Researchers Are Uncovering a Plastic Cycle in the Atmosphere
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(Inside Science) -- Janice Brahney never set out to look for plastics in the atmosphere. Brahney studies the atmosphere as a vector to move elements through the environment -- for example, how phosphorus moves through the atmosphere and ends up in water bodies. But when she was setting up a network of dust sampling, she was surprised to find plastic in her dust samples.
People don't usually monitor particles bigger than 10 microns, she said. "Most particles are bigger than that, so we don’t necessarily know what’s in the dust."
That was a few years ago, and since then the understanding of plastics in the atmosphere has developed. A new paper, published today in the journal Proceedings of the National Academy of Sciences, looks at the ways plastic is getting into the atmosphere, both in urban centers and in remote locations.
"If you ask most plastic researchers they will say, 'Urban centers -- that is where our waste is generated,'" said Brahney, who works at Utah State University and is one of the researchers who conducted the study. She and her colleagues combined atmospheric models with microplastic samples taken in the western U.S. over 14 months.
Surprisingly, the data don’t suggest that cities are responsible for atmospheric plastics. Instead, the researchers found roads and the marine environment were far more important -- 84% of atmospheric microplastics came from road dust, whereas 11% came from sea spray and 5% came from agricultural soil dust.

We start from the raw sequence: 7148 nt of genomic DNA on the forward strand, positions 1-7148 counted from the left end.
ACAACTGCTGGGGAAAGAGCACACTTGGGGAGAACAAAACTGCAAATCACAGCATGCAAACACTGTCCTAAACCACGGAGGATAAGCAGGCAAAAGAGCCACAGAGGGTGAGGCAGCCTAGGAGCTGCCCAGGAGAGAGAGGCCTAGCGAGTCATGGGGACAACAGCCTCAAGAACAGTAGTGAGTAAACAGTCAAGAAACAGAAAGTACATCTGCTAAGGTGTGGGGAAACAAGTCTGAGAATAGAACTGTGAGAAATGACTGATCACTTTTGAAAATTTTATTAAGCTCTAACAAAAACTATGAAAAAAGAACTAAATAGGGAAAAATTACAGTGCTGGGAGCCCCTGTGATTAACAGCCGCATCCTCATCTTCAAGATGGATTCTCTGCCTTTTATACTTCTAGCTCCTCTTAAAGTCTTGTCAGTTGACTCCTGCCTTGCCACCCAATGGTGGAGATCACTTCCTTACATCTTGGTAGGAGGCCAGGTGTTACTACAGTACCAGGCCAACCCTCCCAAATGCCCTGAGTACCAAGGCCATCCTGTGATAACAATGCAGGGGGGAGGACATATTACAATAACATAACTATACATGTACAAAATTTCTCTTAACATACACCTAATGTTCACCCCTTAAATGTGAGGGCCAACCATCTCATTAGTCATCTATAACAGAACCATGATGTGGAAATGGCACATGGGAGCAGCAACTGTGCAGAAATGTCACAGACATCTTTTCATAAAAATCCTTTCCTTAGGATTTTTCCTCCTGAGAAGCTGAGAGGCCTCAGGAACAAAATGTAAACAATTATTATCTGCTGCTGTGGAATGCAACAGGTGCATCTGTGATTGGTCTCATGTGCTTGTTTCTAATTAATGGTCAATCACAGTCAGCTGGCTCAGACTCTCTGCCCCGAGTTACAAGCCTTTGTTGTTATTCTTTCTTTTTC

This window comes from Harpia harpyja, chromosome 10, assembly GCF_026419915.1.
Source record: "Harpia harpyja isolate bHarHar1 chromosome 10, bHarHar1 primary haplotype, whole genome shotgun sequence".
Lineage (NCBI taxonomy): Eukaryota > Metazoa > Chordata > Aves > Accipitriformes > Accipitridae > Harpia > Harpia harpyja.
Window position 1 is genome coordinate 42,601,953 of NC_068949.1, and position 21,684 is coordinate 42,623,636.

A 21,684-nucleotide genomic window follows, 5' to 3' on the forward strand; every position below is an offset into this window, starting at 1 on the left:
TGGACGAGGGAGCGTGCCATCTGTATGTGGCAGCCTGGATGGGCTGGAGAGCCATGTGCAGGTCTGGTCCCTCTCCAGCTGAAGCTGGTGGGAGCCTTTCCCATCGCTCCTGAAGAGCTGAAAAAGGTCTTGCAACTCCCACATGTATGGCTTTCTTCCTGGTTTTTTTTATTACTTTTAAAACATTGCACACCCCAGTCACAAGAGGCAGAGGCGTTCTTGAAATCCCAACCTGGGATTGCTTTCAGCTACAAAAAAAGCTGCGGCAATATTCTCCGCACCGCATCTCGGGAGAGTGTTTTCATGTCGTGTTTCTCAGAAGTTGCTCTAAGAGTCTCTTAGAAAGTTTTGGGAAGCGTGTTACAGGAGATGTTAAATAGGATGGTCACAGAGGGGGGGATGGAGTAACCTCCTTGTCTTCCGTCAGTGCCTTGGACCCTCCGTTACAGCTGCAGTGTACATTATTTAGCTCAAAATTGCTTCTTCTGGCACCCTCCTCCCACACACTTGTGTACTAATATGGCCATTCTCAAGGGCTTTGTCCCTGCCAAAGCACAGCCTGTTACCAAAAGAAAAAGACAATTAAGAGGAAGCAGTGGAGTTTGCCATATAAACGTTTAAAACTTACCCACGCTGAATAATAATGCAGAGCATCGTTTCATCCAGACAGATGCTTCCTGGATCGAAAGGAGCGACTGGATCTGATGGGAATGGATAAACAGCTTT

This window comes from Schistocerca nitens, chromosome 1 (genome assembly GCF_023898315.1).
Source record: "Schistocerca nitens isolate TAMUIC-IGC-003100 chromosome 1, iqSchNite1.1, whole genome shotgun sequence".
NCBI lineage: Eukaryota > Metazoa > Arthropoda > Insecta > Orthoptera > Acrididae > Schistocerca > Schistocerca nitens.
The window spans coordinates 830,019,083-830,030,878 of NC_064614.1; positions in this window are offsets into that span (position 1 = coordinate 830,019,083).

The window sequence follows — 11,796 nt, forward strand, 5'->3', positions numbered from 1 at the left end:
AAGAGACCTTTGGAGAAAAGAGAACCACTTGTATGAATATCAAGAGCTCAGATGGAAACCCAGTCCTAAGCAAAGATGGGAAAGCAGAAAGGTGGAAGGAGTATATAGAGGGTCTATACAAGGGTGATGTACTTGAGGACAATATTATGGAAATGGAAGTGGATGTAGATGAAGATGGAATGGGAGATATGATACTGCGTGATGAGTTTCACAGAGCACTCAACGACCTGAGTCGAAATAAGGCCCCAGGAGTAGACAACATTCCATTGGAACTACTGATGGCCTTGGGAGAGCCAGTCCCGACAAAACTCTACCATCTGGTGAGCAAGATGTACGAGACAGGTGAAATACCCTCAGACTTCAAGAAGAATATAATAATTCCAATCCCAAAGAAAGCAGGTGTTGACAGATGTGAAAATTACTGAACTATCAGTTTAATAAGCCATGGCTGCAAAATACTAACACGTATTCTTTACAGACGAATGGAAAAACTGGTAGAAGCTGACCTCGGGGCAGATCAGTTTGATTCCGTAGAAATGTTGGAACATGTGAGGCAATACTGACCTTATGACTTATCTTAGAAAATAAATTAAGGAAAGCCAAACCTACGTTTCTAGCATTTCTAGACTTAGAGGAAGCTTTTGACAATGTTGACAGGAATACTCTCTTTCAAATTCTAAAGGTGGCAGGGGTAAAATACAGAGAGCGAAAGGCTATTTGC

The cars on fast-moving roads -- often outside of urban centers -- provide mechanical energy to move plastic into the atmosphere when they kick up dust. And the marine environment has accumulated so much plastic that it acts like a warehouse where microscopic particles are lifted up and brought back to land environments, Brahney said. "The ocean is spitting plastic back at us."
This type of research is helping scientists understand the plastic cycle in the environment as they do other cycles like phosphorus and carbon. Plastics are so tenacious that they’re just breaking down into smaller pieces to be carried around the globe.
For example, tiny plastic particles could get transported to a glacier, become frozen there, then melt out and flow down a river to a lake, where strong winds could come along and carry them back into the atmosphere, said Brahney. The particles could eventually get consumed by a person and then eliminated into the wastewater stream, and from there they could be applied to an agricultural field.
Some people figure that plastic pollution doesn’t impact them because they don’t live in the ocean -- but everyone breathes air, said Brahney. "There’s no escaping this. You can’t go anywhere on the earth where it isn’t."